Well this thread was certainly a surprise, so I clicked on it. Anyhow, a few things:
- Personally, I don't buy the argument which peeps are stating that nVidia had said, that GPLing the drivers would make the systems (read as people's computers) less secure. The graphics card driver should have nothing to do with that, and given an open source operating system...I think someone fudging up on the recompilation of IP chains or something of the sort could be a more effective way to compromise system security
Same goes for packages such as open SSL, etc...
That nVidia doesn't want people to see where they have "driver specific optomizations", or what others would call cheats where it, for instance, looks for 3D Mark and then runs sub-optimal IQ to get more points sounds a lot more on the money IMO... I'm sure instances of this (both in ATI's as well as nVidia's drivers) which have become public knowledge are probably just the tip of the ice burg...
- Ultimately, from the users perspective, as opposed to the marketers perspective...if the driver source being open source resulted in more intense competition between ATI and nVidia to further optomize their drivers, knowing full well something they add today could be added by a competitor tomarrow; we the users would win. And a "this will only help X synthetic benchmark 'trick'" wouldn't cut it as people would more readily know. Again, good for the user who wants to know what real gaming performance they'll see when going to the store and considering which card; not how something can be optimized soley for a benchmark alone. Hardware improvements, and driver coding improvements that effect all apps would really be the only way to do it.
- As to competitors, it might not be an above board and widely talked about matter, but many times the competitor has a better idea of what a company is doing then the public. Sometimes, (if a competitor is reverse engineering a product), they might know something the manufacturer hadn't figured out yet, such as occured with the F00F bug in the original Pentium processor.
Within a day or so, I called another colleague who used to work at one of Intel's competitors. I told him about the bug. To which he responded: "yeah, I found that bug about a year and a half ago." If this bug was so easy for one or more of Intel's competitors to find, why hadn't they ever discovered it, disclosed it, or quietly fixed it? The answers lie in the nature of Intel's competition, and Intel's design verification methodology.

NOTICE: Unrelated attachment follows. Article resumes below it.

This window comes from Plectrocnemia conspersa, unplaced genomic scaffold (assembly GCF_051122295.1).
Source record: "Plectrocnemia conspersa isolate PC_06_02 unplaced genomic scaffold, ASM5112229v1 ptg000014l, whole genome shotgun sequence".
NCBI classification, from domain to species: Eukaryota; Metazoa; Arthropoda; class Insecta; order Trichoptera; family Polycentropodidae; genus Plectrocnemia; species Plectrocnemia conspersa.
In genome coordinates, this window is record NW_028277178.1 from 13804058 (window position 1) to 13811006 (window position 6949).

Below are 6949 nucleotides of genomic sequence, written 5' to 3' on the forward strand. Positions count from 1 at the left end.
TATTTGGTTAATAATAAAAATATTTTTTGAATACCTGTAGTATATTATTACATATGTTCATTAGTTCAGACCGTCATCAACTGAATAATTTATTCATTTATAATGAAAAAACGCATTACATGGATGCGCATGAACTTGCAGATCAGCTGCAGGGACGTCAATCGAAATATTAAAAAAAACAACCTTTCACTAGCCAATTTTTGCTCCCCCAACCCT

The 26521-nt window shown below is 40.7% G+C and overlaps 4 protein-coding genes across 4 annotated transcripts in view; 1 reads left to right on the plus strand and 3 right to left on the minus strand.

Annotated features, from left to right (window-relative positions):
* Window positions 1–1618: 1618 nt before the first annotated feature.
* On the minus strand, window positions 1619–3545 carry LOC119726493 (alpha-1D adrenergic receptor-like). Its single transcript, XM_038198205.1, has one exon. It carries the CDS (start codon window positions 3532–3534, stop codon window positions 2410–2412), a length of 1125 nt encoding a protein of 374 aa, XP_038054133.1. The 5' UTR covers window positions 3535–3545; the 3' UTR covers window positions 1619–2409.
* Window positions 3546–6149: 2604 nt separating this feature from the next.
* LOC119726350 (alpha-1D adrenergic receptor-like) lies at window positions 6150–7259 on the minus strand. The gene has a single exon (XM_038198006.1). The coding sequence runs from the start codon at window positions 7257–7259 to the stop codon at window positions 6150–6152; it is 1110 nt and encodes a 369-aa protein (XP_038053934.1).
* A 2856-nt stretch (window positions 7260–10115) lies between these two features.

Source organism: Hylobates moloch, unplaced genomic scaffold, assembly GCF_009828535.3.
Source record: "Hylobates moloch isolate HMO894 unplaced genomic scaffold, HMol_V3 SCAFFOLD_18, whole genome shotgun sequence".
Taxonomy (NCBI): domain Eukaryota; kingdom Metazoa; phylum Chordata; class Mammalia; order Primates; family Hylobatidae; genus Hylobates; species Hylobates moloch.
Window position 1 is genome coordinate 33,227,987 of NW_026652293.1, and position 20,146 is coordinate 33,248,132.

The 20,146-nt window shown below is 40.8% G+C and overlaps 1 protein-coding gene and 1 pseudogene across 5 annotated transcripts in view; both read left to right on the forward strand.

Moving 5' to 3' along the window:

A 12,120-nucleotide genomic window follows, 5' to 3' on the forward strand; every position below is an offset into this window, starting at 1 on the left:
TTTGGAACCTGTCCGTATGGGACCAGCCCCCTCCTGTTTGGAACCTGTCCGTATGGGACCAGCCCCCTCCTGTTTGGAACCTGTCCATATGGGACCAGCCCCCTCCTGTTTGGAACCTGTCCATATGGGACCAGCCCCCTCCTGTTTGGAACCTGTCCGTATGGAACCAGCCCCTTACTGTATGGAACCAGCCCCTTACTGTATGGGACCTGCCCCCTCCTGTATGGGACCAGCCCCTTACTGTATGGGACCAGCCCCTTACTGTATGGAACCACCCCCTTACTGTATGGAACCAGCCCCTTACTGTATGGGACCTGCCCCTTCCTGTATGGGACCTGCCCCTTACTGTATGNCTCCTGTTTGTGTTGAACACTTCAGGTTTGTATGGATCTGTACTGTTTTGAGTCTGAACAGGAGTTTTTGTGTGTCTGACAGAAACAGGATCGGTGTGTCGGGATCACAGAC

It is quite natural for Intel's competition to find bugs like this. They are in the microprocessor cloning business. Therefore, they must write programs that scan the entire opcode space in search of hidden and undocumented instructions. Invalid opcodes come in many forms. The most obvious form is an undefined instruction -- an opcode that doesn't map to any instruction. These opcodes are easy to scan programmatically. Other invalid opcodes are actually invalid encodings of valid instructions. These invalid encodings are often times overlooked when scanning for undefined instructions.
Intel's competition must find these instructions. Therefore they write programs that scan the entire invalid opcode space. A well-designed program will test all of the invalid opcodes and invalid encodings of valid opcodes. This is how my colleague found this bug 18 months ago. Even though he knew about the bug, his knowledge was the intellectual property of his company. Therefore he would have been prohibited from warning the Internet community, even if he wanted to warn them.
Reverse engineering, along with de-compiling a program is one of those "dirty little things" that many know about, though fewer will mention. It isn't something that isn't done, however... In some of the computer programming classes I have taken at uni, when the subject had come up for instance, the topic came down to a "yeah, I know what that is, though the university forbids us from discussing it...", a quick mention and attempt to get off the topic prompto...
I doubt that AMD would say that they've reverse engineered Intel's processors in an attempt to make sure their processor remains compatible with changes Intel's made to x86; but logic would dictate that if they aren't going to trust Intel to document everything for them, they will. That CPUid found the 96-bit unique identifier in my Athlon Tbird 1 GHz after Intel introduced this (and soon after removed it), I found sorta odd. Always figured AMD copied the circuitry over to the Thunderbirds, and latter when Intel removed it... AMD never officially announced adding this to their CPUs.
- How many games have been cross compiled to Linux isn't the entire answer. Someone who wants to game on Linux, would sort of need something like transgaming (kedega, or winex), or some other such addition to continue playing Windows games.
Even with Wine or transgaming however, one would still need drivers to the graphics card with hardware accelerated OGL support, for the D3D API calls to be mapped out to OGL calls for the game to play...
- Disbanding Linux driver support altogether would seem a little like throwing the baby out with the bathwater here. Perhaps a mention of what problems are being run into could result in someone who had a similar problem having a fix in mind.